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Why does the world need China’s new quality productive forces?

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Ever since its birth, the term “new quality productive forces” has attracted the attention of the world. One can’t help but wonder: What does China’s new quality productive forces mean for the rest of the world? Facts are the best answer.

“China really helped by reducing the cost of solar energy,” said Amin Nasser, Saudi Aramco Chief Executive, at the World Energy Congress, “because China has made these green products so affordable. They will help the West achieve its target of cutting carbon emissions to a net zero level by 2050.” At a time when the United States is busy hyping up China’s so-called overcapacity of green products, Nasser’s words reflect the rational and objective view of the international community. That is, the development of China’s new energy industry, a component of China’s new quality productive forces, should be welcome news as developed countries strive for their emission goals and many hope for a global energy transition.

New productive forces are supported by new technologies and new ideas. Not only will the major emitters benefit from China’s development of new quality productive forces, but the rest of the world can achieve a lot as China develops new productive forces and international technology cooperation can be promoted.

In Egypt, the China-aided EgyptSat-2 widely serves Egypt’s agriculture, afforestation, environmental disaster monitoring, urban construction and other related programs. In the United Arab Emirates, under the framework of the Belt and Road Initiative, Chinese companies, especially technologically innovative companies in the fields of smart cities, clean technology, advanced manufacturing and so on, have assisted greatly in the local development.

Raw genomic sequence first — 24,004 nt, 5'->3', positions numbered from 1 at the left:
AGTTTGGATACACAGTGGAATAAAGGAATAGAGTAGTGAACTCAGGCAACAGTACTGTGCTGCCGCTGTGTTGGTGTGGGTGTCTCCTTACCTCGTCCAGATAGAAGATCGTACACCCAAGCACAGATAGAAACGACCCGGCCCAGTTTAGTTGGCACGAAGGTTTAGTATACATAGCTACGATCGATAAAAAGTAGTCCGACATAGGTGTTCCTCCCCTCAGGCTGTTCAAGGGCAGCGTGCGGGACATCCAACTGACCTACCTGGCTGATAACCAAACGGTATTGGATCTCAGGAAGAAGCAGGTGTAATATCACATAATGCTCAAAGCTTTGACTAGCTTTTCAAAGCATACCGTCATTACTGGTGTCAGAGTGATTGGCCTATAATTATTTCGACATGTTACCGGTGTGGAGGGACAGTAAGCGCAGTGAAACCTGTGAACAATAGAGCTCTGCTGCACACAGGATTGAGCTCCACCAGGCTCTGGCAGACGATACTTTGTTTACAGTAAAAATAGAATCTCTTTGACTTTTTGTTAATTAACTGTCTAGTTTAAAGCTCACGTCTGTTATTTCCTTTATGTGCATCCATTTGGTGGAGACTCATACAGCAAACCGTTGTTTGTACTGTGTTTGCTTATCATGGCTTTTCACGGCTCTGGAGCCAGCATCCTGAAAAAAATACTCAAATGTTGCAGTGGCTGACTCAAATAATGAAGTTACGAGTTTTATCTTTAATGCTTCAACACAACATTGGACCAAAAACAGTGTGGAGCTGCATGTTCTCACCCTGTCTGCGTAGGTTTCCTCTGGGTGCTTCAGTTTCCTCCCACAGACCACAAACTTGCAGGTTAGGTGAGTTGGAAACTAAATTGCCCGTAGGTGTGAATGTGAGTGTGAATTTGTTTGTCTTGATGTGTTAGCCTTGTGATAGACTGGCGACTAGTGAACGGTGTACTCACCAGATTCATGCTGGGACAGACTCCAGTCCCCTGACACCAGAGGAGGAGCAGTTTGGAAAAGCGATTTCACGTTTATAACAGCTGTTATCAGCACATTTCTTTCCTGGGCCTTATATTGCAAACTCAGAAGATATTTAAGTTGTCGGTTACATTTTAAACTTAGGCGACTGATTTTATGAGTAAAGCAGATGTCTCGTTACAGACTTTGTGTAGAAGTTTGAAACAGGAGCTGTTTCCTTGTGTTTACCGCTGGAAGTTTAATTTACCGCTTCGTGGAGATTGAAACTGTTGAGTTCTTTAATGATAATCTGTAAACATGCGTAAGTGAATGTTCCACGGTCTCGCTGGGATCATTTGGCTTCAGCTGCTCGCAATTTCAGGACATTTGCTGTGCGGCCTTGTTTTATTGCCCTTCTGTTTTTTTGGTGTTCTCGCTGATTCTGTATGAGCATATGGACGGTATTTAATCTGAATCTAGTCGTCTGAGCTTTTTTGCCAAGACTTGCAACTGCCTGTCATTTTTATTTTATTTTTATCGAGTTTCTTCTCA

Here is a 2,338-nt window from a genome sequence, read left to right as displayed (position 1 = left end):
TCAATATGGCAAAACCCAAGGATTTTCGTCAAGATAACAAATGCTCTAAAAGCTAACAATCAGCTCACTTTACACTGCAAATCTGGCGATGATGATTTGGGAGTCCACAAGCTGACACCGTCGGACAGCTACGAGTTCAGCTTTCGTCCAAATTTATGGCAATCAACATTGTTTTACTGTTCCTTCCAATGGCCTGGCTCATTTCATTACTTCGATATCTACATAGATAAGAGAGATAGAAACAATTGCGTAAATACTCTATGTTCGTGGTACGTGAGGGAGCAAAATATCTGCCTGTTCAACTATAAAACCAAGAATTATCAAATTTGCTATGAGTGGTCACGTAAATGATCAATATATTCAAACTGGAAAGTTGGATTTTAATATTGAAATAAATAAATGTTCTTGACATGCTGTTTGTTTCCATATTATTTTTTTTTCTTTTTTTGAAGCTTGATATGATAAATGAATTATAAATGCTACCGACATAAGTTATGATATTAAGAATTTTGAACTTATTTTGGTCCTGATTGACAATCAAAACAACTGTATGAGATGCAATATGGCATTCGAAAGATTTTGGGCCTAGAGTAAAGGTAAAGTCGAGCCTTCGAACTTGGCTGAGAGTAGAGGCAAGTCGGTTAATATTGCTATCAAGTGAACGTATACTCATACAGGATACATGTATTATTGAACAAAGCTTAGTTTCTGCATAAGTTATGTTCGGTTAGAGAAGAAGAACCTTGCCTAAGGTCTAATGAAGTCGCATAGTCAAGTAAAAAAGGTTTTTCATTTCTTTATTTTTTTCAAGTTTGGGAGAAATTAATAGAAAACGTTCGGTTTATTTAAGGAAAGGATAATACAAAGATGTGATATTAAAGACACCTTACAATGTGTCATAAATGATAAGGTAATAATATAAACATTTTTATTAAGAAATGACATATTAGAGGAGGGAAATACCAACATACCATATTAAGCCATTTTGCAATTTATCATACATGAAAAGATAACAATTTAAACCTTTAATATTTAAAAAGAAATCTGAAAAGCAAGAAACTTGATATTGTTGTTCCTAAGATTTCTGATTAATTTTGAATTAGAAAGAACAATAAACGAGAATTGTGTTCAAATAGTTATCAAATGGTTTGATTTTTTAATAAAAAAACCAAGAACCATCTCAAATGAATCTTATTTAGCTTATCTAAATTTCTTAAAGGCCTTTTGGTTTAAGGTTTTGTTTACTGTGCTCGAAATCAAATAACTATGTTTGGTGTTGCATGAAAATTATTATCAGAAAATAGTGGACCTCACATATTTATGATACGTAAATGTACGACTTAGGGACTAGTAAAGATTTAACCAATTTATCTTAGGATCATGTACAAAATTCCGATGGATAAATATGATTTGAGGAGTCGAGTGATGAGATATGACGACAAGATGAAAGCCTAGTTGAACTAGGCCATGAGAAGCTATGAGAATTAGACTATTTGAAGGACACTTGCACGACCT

In 2023, there was a 30 percent increase in the exports of the Chinese “new trio,” namely electric vehicles, lithium-ion batteries and photovoltaic products, which in the long run will help the rest of the world elevate their productive force to a much higher level.

A manufacturing base of electric cars in Hefei, east China’s Anhui Province, October 11, 2023. /Xinhua

Statistics also prove that China’s new quality productive forces contribute to world economic growth. Bloomberg recently reported that with the supply of affordable and clean energy Chinese products, the hope of global energy transition is just around the corner. Currently, China produces 50 percent of the world’s wind power equipment and 80 percent of the world’s photovoltaic equipment.

From 2012 to 2021, China’s green trade increased by 146.3 percent, injecting a “green impetus” into global economic growth. From 2011 to 2020, the number of patent applications for environmental technology inventions in China accounted for some 60 percent of the world’s total, and China is also one of the most active countries in the deployment of environmental technology innovation.

It is worth mentioning that in the process of energy transition, technological breakthrough is the key. Many countries have encountered bottlenecks such as immature technologies and integration difficulties in the process of green development. With new quality productive forces, China is able to provide innovative solutions, hence promoting technological progress and industrial upgrading of the whole world.